Haggar's Coliseum/Palace

 
Haggar’s Coliseum, Aberdare
05.07.1913

A most pleasing programme of pictures is shown this week at the above delightful place of entertainment, which is being cooled during the hot weather by the electric fans installed in the building.

During the first three nights of the week, the star feature film was the great melodrama by the Nordisk Co., entitled “The Three Artistes.” It is a striking picture shown in three parts, which tells the story of cruel revenge conflicted upon a lady artiste by her jealous husband, who eventually meets his doom. By special request the film depicting the Aberdare Chamber of Trade outing as being shown, which is a quite true to life.

This (Thursday) night will be shown  for the first time the star film “King Baggot,”  in the new Magdalene adapted from the famous  novel by Wilkie Collins, Mr Cyril Yorke, the enterprising manager and guide, is well to the front with his witty explanations whilst Mt Tom Sage the accompanist, gives an able rendering of selections from the “Quaker Girl.”

Haggar’s Palace Aberdare
23.08.1913

The many patrons of this up-to-date and popular place of amusement have been well catered for this week with a splendid display of animated subjects that have been instructive, interesting and amusing.

The star picture for Monday, Tuesday, and Wednesday “The Incriminating Handkerchief,” was one that engrossed the attention of the audience from commencement to finish. Then again, “The Price of Gold,” was in every way realistic. The course subjects were all the very best and very well received each evening. For Thursday, Friday, and Saturday another grand programme has been arranged by Mr Haggar.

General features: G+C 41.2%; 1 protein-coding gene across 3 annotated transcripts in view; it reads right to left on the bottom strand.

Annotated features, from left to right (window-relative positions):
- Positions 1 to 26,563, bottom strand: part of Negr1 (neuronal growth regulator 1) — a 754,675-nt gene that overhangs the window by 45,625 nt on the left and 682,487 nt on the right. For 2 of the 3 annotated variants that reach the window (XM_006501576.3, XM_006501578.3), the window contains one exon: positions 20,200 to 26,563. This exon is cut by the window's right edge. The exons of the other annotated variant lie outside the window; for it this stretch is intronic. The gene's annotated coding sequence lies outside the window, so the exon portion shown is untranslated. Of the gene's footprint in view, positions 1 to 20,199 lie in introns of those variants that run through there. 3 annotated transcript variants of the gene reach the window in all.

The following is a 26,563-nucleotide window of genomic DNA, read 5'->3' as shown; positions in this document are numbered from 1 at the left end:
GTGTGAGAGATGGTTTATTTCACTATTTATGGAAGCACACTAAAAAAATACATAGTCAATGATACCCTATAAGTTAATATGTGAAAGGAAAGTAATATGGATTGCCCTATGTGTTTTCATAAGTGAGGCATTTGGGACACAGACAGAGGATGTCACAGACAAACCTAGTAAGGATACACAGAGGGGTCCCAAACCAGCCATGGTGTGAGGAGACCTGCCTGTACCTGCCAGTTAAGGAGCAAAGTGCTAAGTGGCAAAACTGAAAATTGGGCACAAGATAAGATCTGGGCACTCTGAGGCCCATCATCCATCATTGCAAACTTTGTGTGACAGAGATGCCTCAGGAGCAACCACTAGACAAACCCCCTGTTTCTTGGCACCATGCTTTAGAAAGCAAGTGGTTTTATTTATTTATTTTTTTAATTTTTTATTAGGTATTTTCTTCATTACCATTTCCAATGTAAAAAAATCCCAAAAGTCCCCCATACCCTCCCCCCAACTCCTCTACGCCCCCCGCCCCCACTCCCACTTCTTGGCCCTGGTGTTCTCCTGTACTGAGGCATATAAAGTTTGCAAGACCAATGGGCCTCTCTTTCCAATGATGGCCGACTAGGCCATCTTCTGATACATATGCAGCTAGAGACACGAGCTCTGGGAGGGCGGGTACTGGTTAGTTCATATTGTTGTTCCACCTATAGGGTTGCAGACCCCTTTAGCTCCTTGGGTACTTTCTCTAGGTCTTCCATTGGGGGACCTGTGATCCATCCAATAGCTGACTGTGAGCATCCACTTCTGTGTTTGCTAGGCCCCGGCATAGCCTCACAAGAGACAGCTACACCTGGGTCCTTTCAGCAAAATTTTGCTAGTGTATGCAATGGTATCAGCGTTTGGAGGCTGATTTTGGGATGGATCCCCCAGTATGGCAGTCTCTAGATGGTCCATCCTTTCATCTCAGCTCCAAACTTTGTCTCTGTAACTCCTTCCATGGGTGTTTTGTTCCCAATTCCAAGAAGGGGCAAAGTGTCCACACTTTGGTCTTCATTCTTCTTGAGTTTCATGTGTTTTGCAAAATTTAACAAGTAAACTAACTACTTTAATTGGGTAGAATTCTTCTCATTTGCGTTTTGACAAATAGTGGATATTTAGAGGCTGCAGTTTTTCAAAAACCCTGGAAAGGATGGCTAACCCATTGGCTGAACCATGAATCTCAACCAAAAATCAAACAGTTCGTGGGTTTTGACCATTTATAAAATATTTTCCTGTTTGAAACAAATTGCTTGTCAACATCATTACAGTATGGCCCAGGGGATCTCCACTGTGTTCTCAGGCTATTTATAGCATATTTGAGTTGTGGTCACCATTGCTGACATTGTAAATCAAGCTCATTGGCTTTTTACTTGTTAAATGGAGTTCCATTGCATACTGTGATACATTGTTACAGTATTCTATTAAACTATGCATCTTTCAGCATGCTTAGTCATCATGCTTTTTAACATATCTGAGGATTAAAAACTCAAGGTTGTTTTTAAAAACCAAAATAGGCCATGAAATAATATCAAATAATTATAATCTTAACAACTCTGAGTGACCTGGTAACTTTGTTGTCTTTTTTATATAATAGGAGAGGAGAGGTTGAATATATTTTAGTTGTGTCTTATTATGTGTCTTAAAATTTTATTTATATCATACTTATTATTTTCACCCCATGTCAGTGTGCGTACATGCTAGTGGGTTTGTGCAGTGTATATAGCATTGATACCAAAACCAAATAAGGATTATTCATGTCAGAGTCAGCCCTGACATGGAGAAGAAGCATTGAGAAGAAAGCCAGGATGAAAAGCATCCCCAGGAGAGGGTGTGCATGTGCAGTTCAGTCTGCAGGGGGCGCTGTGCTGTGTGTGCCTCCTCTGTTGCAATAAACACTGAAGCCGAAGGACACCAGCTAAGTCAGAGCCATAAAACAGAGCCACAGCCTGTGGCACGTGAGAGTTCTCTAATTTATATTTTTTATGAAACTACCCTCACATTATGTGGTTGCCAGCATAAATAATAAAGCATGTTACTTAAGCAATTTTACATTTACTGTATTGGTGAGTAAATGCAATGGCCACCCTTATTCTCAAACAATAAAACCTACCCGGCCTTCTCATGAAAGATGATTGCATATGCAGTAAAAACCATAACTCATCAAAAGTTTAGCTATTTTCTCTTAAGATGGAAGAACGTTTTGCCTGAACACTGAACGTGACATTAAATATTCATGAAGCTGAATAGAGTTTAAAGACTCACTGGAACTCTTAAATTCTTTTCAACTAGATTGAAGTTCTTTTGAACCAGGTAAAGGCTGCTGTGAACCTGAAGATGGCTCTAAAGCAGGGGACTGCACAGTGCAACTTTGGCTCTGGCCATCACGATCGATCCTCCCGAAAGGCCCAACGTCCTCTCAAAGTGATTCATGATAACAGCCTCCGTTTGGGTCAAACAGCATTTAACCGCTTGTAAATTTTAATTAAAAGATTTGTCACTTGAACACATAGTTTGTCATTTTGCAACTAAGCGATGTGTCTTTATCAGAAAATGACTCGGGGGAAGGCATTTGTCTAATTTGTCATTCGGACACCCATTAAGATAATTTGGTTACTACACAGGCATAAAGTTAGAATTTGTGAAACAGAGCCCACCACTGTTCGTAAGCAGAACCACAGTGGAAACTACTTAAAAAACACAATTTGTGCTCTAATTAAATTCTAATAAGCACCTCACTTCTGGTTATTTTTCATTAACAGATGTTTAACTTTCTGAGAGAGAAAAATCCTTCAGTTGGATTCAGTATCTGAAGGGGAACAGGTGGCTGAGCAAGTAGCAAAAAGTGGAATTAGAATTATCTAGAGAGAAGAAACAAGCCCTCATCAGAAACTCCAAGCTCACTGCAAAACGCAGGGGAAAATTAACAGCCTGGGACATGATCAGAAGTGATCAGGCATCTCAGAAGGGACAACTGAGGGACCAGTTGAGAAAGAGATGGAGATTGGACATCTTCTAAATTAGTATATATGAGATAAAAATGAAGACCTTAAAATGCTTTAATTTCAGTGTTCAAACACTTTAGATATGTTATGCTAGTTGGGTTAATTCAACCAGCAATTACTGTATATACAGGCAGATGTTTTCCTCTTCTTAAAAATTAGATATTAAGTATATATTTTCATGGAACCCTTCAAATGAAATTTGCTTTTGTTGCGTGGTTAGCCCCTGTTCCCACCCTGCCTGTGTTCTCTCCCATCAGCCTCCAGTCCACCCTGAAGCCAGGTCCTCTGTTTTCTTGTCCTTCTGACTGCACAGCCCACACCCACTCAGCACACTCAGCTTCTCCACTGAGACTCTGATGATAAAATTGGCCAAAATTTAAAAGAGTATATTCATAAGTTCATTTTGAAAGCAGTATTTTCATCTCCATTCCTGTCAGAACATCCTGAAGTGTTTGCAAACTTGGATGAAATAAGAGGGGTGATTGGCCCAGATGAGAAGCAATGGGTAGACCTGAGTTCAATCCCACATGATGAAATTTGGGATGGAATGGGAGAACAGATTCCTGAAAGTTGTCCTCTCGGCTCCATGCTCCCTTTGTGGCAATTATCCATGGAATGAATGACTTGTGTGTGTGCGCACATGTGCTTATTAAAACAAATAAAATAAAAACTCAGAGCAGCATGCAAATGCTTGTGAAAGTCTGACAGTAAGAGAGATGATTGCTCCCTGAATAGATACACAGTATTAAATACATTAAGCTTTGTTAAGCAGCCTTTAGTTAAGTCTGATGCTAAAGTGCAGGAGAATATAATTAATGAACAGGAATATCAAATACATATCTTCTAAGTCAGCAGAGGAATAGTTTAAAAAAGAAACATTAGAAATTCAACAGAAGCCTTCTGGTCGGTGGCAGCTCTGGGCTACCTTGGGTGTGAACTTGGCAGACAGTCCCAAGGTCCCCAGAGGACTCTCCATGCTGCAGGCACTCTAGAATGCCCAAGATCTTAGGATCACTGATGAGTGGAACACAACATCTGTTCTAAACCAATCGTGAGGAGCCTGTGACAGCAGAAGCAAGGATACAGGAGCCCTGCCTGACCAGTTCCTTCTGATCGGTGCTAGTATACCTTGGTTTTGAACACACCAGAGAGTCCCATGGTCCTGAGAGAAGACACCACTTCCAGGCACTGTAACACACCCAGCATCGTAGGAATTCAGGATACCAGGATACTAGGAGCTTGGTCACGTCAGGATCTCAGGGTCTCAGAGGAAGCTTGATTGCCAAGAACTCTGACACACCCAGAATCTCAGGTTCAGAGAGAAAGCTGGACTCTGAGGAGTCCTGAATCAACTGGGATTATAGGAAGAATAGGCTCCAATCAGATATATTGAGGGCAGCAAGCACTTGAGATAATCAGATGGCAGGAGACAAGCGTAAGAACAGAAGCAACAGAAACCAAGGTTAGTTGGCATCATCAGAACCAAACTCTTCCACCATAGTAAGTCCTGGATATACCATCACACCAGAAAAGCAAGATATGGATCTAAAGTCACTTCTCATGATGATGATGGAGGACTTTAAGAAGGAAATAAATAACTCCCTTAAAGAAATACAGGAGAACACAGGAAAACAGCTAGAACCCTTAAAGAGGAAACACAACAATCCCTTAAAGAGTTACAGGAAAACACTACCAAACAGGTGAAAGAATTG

In addition to the usual programme for next week, Mr Haggar has secured at great expense two exclusive pictures, both dealing with recent events that have startled the civilised world. On is “An Ocean Catastrophe” viz., the great Titanic Disaster. All should pay a visit next week, and see what that man has not yet conquered the elements. “The Hardships of an Artic Expedition,” is a picture which shows what risks and what sufferings explorers undergo in order to further the course of science.

The entertainments commencing August 25th, will doubtless give general satisfaction, as no exhibition can place before the audience such wonderful subjects as the “Ocean Catastrophe” and the “The Hardships of an Artic Expedition”.